After an emotional debate, Methodists at a national legislative meeting Thursday upheld the denomination's policy that same-sex relationships are "incompatible with Christian teaching.'"
Delegates at the General Conference voted by about 60 percent to 40 percent against softening the language on homosexuality in their Book of Discipline, which contains church laws and doctrine. The meeting is held once every four years, which means the policy won't come up for a conference vote again until 2016.
With just under eight million U.S. members, the United Methodist Church is the largest mainline Protestant denomination in the country, with a significant and growing membership of more than four million overseas. However, the number of Methodists is shrinking inside the U.S., while expanding in African and Asian countries where the church is theologically conservative.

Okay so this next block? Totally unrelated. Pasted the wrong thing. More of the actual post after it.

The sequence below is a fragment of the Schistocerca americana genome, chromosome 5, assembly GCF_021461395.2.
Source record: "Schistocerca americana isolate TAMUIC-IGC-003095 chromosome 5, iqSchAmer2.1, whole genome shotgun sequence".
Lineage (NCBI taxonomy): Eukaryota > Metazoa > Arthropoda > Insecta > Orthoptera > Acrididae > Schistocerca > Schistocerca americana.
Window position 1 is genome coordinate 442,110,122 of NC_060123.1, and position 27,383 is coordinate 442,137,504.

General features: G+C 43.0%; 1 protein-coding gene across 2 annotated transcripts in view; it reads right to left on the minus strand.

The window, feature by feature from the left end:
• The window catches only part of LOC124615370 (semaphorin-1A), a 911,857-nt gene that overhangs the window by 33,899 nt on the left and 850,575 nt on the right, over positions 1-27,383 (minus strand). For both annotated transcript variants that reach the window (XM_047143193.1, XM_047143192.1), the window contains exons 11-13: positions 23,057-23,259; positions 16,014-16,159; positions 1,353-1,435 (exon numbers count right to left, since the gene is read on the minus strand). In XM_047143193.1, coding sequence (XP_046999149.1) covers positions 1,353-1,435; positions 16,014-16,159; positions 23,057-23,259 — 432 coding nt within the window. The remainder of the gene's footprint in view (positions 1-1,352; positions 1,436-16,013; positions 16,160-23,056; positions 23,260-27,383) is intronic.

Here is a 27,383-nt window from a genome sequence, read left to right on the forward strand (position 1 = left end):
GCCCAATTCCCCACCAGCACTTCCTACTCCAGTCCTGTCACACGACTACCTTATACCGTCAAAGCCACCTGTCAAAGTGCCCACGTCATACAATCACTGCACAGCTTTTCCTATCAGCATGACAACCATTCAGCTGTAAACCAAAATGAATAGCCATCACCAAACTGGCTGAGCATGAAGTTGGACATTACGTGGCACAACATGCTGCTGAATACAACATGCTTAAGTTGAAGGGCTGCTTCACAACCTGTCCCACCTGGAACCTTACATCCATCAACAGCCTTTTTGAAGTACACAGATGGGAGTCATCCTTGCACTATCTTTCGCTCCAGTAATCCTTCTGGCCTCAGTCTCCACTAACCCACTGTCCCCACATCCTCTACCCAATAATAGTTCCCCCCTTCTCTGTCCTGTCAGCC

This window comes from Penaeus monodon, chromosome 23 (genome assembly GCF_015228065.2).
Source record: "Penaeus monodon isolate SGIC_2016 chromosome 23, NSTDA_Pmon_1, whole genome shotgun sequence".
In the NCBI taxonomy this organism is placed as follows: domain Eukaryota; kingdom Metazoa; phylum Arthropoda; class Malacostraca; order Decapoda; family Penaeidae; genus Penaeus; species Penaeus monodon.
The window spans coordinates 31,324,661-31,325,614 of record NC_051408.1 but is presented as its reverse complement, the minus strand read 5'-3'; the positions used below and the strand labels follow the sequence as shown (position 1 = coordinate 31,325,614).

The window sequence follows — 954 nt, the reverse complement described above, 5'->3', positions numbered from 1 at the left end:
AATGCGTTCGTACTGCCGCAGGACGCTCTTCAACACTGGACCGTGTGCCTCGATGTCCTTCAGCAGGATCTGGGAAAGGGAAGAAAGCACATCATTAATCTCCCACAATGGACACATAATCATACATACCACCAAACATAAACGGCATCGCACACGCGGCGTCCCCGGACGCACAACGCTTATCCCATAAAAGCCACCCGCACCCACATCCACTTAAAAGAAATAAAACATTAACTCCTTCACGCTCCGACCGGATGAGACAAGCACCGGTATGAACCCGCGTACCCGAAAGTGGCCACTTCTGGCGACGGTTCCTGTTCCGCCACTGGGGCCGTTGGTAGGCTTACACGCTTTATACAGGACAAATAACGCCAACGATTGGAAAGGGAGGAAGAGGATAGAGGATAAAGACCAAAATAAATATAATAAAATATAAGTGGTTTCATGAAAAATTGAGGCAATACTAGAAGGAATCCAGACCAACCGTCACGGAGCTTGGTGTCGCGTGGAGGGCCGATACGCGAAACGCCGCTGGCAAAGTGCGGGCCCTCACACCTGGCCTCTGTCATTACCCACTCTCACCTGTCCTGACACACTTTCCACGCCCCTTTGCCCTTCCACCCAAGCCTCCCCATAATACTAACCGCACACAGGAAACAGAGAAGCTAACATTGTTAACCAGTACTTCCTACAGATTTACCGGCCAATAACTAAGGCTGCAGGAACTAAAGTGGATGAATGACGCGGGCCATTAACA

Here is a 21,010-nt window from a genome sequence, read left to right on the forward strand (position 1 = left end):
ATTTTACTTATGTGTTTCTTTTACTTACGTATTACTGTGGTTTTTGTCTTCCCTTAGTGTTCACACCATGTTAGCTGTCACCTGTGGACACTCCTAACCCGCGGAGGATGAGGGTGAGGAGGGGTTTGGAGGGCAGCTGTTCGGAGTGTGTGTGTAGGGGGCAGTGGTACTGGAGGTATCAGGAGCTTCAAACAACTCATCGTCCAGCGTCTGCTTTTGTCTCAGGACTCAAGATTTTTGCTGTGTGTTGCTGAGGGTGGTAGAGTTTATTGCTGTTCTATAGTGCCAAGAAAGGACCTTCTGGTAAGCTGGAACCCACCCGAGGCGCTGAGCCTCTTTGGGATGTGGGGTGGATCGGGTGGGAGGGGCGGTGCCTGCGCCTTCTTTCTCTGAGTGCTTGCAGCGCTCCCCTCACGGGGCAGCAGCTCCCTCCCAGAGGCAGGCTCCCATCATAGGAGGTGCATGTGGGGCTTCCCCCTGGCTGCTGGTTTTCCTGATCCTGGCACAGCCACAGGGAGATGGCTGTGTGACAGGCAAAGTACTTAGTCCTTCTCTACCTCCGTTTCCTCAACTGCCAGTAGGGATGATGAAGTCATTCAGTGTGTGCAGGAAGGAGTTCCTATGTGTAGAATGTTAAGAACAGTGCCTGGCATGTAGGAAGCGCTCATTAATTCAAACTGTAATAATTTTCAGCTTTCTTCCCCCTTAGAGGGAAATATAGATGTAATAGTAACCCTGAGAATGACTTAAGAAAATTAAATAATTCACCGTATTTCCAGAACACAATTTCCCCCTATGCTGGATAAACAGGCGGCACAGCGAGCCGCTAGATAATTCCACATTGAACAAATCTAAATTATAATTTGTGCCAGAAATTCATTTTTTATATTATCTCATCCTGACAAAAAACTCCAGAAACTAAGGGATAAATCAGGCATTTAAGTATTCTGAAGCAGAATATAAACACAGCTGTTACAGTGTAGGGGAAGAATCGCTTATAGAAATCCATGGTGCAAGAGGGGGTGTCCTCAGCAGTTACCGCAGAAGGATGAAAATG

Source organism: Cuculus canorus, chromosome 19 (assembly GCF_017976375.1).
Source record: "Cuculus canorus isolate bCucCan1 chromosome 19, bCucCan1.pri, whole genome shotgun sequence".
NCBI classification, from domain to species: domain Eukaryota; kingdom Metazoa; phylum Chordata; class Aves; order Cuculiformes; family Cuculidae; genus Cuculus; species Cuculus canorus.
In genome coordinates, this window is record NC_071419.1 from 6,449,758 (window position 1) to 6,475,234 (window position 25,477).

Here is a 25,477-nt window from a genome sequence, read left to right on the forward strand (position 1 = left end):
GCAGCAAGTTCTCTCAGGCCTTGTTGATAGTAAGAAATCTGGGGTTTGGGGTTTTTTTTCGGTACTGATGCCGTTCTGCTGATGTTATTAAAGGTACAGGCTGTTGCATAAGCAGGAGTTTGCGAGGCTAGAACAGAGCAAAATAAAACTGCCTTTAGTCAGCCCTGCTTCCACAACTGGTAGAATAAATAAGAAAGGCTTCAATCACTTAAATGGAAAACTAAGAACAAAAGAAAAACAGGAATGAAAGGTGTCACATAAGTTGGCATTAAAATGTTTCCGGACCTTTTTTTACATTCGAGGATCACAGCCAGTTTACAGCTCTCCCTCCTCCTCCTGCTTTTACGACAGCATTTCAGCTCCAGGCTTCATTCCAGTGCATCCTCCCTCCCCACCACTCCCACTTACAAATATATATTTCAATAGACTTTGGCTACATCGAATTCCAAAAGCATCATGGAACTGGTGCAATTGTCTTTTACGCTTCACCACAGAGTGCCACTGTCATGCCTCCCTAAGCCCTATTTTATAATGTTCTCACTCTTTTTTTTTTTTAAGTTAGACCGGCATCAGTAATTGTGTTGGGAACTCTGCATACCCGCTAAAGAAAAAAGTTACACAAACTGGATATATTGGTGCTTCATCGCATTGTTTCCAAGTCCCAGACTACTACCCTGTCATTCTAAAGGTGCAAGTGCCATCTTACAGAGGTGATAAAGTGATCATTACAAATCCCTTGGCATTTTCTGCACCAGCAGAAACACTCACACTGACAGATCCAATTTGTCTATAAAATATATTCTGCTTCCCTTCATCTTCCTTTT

Methodists have been debating their church stand on homosexuality for four decades. Other mainline Protestant denominations - including the Episcopal Church, the Evangelical Lutheran Church in America, the Presbyterian Church (U.S.A.) and the United Church of Christ - have in recent years moved toward accepting gay and lesbian couples. The United Church of Christ has gone the farthest by affirming same-sex marriage.
The Associated Press contributed to this report.